And that's really what the bond market is trying  to price right now. And that's an open question,   because the longer inflation stays at  these levels, the higher the risk that   expectations adjust up. And the bond market is  not pricing inflation expectations moving up. We're at a very delicate cuspy moment,   one in which the credibility of policy is  really facing a generational challenge.

Consuelo Mack: Talk about the debt overhang and  how much that figures in to the Fed's thinking,   which has the dual mandate of full  employment and also price stability. Matthew McLennan: I don't think they look at the  debt overhang explicitly. I think the Fed itself   is very focused on financial conditions. And what  we've seen over the last several economic cycles,   is that the peak level of debt to GDP,  and that is if we combine household debt   plus corporate debt plus government debt and look   at the total relative to GDP has  been getting higher and higher. And again, this cycle, we’re higher  than we were before COVID struck.  

And what that's meant is that  over the last several cycles,   interest rates have peaked at successively  lower levels because the economy has reacted   negatively or financial markets have reacted  negatively to lower levels of interest rate hikes. The Fed hasn't even really tightened policy yet.  We're still in QE. The Fed has just signaled   a more hawkish posture. And that's  been enough to create a correction   in the stock market. And the Fed is going to be  attuned to changes in financial conditions, and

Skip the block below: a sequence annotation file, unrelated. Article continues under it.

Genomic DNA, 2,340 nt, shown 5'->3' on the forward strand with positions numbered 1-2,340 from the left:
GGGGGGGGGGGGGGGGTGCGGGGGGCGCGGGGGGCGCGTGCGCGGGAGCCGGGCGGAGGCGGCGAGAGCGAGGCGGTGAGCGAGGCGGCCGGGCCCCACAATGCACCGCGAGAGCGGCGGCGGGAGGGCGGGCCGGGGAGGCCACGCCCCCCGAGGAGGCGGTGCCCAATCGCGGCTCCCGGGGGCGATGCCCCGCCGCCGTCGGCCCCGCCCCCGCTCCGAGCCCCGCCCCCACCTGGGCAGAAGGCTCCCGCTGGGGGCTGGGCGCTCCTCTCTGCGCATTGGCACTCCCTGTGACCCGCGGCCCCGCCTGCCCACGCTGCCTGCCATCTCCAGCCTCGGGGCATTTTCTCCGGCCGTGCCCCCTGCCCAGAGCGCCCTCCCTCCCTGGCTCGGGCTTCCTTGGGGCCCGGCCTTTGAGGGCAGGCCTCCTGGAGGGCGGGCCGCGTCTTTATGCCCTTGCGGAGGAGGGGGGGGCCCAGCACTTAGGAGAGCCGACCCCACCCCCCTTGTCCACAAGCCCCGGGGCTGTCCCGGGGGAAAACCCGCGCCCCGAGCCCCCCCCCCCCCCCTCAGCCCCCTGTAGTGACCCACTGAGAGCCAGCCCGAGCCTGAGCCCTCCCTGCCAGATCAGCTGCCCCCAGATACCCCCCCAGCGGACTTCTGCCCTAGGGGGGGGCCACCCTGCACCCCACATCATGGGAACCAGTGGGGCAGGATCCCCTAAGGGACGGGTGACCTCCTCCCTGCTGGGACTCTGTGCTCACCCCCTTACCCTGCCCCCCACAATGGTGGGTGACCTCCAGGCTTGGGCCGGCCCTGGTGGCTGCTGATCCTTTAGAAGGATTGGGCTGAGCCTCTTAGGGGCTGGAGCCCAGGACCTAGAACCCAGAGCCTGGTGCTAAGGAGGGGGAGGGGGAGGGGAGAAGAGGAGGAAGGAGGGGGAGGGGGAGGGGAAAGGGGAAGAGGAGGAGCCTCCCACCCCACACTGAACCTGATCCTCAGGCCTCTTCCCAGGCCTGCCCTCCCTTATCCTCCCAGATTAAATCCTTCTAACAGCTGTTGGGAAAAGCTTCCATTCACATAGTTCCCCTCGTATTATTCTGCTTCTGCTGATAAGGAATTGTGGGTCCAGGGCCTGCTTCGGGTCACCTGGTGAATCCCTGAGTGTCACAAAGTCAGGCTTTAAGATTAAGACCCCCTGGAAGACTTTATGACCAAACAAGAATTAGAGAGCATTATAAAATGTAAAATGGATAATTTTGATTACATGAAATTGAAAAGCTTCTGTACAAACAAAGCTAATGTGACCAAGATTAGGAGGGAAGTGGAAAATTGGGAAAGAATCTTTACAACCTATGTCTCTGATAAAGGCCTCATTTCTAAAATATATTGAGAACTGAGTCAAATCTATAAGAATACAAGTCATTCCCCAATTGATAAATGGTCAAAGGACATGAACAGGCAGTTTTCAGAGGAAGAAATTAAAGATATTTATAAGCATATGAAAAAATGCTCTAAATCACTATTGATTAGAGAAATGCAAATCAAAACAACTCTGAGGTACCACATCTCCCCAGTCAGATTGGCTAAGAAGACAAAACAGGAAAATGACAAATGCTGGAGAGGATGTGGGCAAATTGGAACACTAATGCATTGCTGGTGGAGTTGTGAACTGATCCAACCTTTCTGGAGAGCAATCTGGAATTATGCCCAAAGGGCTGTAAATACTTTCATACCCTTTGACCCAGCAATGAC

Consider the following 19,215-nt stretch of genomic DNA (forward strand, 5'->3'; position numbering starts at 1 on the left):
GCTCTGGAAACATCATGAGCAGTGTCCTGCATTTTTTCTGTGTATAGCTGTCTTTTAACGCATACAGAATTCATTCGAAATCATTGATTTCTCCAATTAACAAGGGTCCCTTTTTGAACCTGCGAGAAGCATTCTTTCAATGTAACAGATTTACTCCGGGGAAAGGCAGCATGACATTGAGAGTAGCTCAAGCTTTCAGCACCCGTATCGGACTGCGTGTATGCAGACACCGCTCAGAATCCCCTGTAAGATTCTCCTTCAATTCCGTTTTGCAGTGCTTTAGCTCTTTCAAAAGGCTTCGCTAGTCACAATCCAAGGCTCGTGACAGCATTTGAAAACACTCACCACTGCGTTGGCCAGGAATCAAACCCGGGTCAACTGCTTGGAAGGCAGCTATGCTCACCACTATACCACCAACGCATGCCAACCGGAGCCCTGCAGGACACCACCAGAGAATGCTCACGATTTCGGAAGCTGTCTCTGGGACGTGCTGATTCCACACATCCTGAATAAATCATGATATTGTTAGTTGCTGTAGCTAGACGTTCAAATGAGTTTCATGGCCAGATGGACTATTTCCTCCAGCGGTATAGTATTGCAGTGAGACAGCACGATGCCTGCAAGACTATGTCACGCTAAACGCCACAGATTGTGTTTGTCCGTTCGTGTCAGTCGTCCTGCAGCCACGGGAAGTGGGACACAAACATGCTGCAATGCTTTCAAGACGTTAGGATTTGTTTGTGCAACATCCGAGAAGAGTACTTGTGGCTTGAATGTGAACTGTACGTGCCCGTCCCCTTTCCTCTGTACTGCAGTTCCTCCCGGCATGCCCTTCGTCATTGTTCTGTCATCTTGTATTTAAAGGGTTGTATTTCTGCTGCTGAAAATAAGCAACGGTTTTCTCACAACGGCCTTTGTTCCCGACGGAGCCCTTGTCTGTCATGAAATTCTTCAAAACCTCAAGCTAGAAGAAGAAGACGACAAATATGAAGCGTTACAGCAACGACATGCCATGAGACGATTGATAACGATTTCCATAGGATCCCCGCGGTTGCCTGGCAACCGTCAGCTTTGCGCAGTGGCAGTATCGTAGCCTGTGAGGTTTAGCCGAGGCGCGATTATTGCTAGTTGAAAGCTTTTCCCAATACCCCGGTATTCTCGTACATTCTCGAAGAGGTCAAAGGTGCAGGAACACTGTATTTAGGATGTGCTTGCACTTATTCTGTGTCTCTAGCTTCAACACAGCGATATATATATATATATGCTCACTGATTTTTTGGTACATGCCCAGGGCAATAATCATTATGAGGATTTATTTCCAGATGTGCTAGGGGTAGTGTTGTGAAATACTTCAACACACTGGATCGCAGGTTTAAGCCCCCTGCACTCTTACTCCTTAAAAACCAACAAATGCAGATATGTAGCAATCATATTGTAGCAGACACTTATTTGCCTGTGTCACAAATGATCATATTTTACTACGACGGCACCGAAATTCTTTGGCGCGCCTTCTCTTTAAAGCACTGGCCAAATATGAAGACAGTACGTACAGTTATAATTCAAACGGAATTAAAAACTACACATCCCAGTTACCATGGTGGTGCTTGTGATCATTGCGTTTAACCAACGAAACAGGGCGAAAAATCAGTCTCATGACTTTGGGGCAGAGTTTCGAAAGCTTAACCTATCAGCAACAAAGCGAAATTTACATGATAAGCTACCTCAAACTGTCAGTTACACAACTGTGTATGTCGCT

I think the bond market is relying on  that taking care of business, if you will,   as opposed to a higher level of interest rates.  We're just going to have to wait and see.  Consuelo Mack: We've talked in the past  about the fact that the Fed has seemed   really for the last 10 years or longer  constrained by how the markets react. Matthew McLennan: In fact, Consuelo, it  has been even worse than being constrained   on the upside. If you think of the last few cycle,   each time we've had an economic crisis, the Fed  has had to resort to larger and larger measures   of stimulus. First, it was zero interest  rates, then zero interest rates, plus QE. This last time, zero interest  rates, plus super-sized QE.   The Fed has really been asymmetric in its policy  response function. And I think that that can't  

by definition, persist forever. And at some  point, the credibility of policymakers will   come into question, and I think that's  the risk that we face at this juncture. Consuelo Mack: You’re always  concerned about risks at First Eagle.   What are the other risks that you're watching? Matthew McLennan: We'd like to look at   when we start up is price, because price is  subjective. And in some ways, the contours   of 2021 were somewhat reminiscent of 1999. We had  the stock market get to valuation levels that were   at generational peaks. Consistent with the  high levels that we saw in the late 1990s.

The second thing that we saw last  year was not only low-interest rates,   but generationally low credit spreads.  We saw a very low cost of capital.   And alongside that, the Fed didn't just  succeed in reopening capital markets.   There was a whole host of speculative activity.  We saw concept stocks get to record valuations. In fact, the growth universe of stocks peaked  only towards the end of last year versus the   value universe of stocks. We saw IPOs for SPACs  and new stocks that didn't yet have earnings to   speak of or even revenues in some cases. And we  saw the high yield markets wide open for issuance.